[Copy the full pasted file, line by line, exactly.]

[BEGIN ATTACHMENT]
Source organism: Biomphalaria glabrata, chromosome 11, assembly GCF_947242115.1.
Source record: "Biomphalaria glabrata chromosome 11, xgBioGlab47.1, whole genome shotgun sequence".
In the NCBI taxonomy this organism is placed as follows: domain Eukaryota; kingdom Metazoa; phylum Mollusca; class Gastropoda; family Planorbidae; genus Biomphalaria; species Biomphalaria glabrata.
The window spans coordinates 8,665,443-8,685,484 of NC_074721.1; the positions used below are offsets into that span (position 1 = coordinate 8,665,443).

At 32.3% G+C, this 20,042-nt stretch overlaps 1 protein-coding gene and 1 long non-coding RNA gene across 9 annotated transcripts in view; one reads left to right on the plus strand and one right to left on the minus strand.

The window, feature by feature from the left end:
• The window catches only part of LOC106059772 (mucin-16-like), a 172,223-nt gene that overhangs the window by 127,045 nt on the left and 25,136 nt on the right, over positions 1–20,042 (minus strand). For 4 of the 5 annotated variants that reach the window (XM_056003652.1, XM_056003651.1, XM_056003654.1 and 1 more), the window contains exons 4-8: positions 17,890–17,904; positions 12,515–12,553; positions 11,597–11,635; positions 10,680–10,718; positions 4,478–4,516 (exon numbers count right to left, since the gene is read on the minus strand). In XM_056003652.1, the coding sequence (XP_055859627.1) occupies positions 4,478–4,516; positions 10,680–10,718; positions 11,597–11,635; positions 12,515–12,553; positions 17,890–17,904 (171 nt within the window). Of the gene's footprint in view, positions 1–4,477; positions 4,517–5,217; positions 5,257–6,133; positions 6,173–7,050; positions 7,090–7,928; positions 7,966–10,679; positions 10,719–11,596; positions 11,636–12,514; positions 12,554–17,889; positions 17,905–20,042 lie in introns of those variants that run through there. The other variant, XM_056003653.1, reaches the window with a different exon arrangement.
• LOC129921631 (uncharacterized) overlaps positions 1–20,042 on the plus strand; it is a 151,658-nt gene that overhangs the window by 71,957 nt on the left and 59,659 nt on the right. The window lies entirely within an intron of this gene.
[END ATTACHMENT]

Source organism: Biomphalaria glabrata, chromosome 11, assembly GCF_947242115.1.
Source record: "Biomphalaria glabrata chromosome 11, xgBioGlab47.1, whole genome shotgun sequence".
In the NCBI taxonomy this organism is placed as follows: domain Eukaryota; kingdom Metazoa; phylum Mollusca; class Gastropoda; family Planorbidae; genus Biomphalaria; species Biomphalaria glabrata.
The window spans coordinates 8,665,443-8,685,484 of NC_074721.1; the positions used below are offsets into that span (position 1 = coordinate 8,665,443).

At 32.3% G+C, this 20,042-nt stretch overlaps 1 protein-coding gene and 1 long non-coding RNA gene across 9 annotated transcripts in view; one reads left to right on the plus strand and one right to left on the minus strand.

The window, feature by feature from the left end:
• The window catches only part of LOC106059772 (mucin-16-like), a 172,223-nt gene that overhangs the window by 127,045 nt on the left and 25,136 nt on the right, over positions 1–20,042 (minus strand). For 4 of the 5 annotated variants that reach the window (XM_056003652.1, XM_056003651.1, XM_056003654.1 and 1 more), the window contains exons 4-8: positions 17,890–17,904; positions 12,515–12,553; positions 11,597–11,635; positions 10,680–10,718; positions 4,478–4,516 (exon numbers count right to left, since the gene is read on the minus strand). In XM_056003652.1, the coding sequence (XP_055859627.1) occupies positions 4,478–4,516; positions 10,680–10,718; positions 11,597–11,635; positions 12,515–12,553; positions 17,890–17,904 (171 nt within the window). Of the gene's footprint in view, positions 1–4,477; positions 4,517–5,217; positions 5,257–6,133; positions 6,173–7,050; positions 7,090–7,928; positions 7,966–10,679; positions 10,719–11,596; positions 11,636–12,514; positions 12,554–17,889; positions 17,905–20,042 lie in introns of those variants that run through there. The other variant, XM_056003653.1, reaches the window with a different exon arrangement.
• LOC129921631 (uncharacterized) overlaps positions 1–20,042 on the plus strand; it is a 151,658-nt gene that overhangs the window by 71,957 nt on the left and 59,659 nt on the right. The window lies entirely within an intron of this gene.